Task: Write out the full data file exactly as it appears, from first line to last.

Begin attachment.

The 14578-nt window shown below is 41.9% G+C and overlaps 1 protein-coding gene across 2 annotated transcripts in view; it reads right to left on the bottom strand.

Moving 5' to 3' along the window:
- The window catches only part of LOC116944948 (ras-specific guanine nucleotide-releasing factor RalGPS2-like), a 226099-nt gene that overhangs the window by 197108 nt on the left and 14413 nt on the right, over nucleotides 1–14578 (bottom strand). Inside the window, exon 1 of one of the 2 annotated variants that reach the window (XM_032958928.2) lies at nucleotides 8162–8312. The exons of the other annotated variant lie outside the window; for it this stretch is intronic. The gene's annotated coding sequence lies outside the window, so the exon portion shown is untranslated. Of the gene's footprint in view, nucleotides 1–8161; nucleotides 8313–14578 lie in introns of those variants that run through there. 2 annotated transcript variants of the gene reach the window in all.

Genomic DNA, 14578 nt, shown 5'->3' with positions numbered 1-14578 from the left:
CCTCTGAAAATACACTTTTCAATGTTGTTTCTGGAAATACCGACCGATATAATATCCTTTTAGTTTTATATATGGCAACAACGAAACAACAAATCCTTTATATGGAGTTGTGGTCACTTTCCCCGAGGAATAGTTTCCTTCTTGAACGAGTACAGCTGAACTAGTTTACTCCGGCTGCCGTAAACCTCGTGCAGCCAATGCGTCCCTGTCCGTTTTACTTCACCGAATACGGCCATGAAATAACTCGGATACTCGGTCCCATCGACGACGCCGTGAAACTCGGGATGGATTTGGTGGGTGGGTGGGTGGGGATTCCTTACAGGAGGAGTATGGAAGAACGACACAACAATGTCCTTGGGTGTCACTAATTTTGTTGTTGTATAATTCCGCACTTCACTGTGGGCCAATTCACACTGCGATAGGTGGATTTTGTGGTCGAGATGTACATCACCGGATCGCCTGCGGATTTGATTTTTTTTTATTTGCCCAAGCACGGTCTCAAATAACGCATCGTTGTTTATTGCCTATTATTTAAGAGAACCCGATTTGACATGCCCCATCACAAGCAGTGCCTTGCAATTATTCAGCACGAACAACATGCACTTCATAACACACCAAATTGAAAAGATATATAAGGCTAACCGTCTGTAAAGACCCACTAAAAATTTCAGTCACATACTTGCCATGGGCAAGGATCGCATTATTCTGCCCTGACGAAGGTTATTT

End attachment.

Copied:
The 14578-nt window shown below is 41.9% G+C and overlaps 1 protein-coding gene across 2 annotated transcripts in view; it reads right to left on the bottom strand.

Moving 5' to 3' along the window:
- The window catches only part of LOC116944948 (ras-specific guanine nucleotide-releasing factor RalGPS2-like), a 226099-nt gene that overhangs the window by 197108 nt on the left and 14413 nt on the right, over nucleotides 1–14578 (bottom strand). Inside the window, exon 1 of one of the 2 annotated variants that reach the window (XM_032958928.2) lies at nucleotides 8162–8312. The exons of the other annotated variant lie outside the window; for it this stretch is intronic. The gene's annotated coding sequence lies outside the window, so the exon portion shown is untranslated. Of the gene's footprint in view, nucleotides 1–8161; nucleotides 8313–14578 lie in introns of those variants that run through there. 2 annotated transcript variants of the gene reach the window in all.

Genomic DNA, 14578 nt, shown 5'->3' with positions numbered 1-14578 from the left:
CCTCTGAAAATACACTTTTCAATGTTGTTTCTGGAAATACCGACCGATATAATATCCTTTTAGTTTTATATATGGCAACAACGAAACAACAAATCCTTTATATGGAGTTGTGGTCACTTTCCCCGAGGAATAGTTTCCTTCTTGAACGAGTACAGCTGAACTAGTTTACTCCGGCTGCCGTAAACCTCGTGCAGCCAATGCGTCCCTGTCCGTTTTACTTCACCGAATACGGCCATGAAATAACTCGGATACTCGGTCCCATCGACGACGCCGTGAAACTCGGGATGGATTTGGTGGGTGGGTGGGTGGGGATTCCTTACAGGAGGAGTATGGAAGAACGACACAACAATGTCCTTGGGTGTCACTAATTTTGTTGTTGTATAATTCCGCACTTCACTGTGGGCCAATTCACACTGCGATAGGTGGATTTTGTGGTCGAGATGTACATCACCGGATCGCCTGCGGATTTGATTTTTTTTTATTTGCCCAAGCACGGTCTCAAATAACGCATCGTTGTTTATTGCCTATTATTTAAGAGAACCCGATTTGACATGCCCCATCACAAGCAGTGCCTTGCAATTATTCAGCACGAACAACATGCACTTCATAACACACCAAATTGAAAAGATATATAAGGCTAACCGTCTGTAAAGACCCACTAAAAATTTCAGTCACATACTTGCCATGGGCAAGGATCGCATTATTCTGCCCTGACGAAGGTTATTT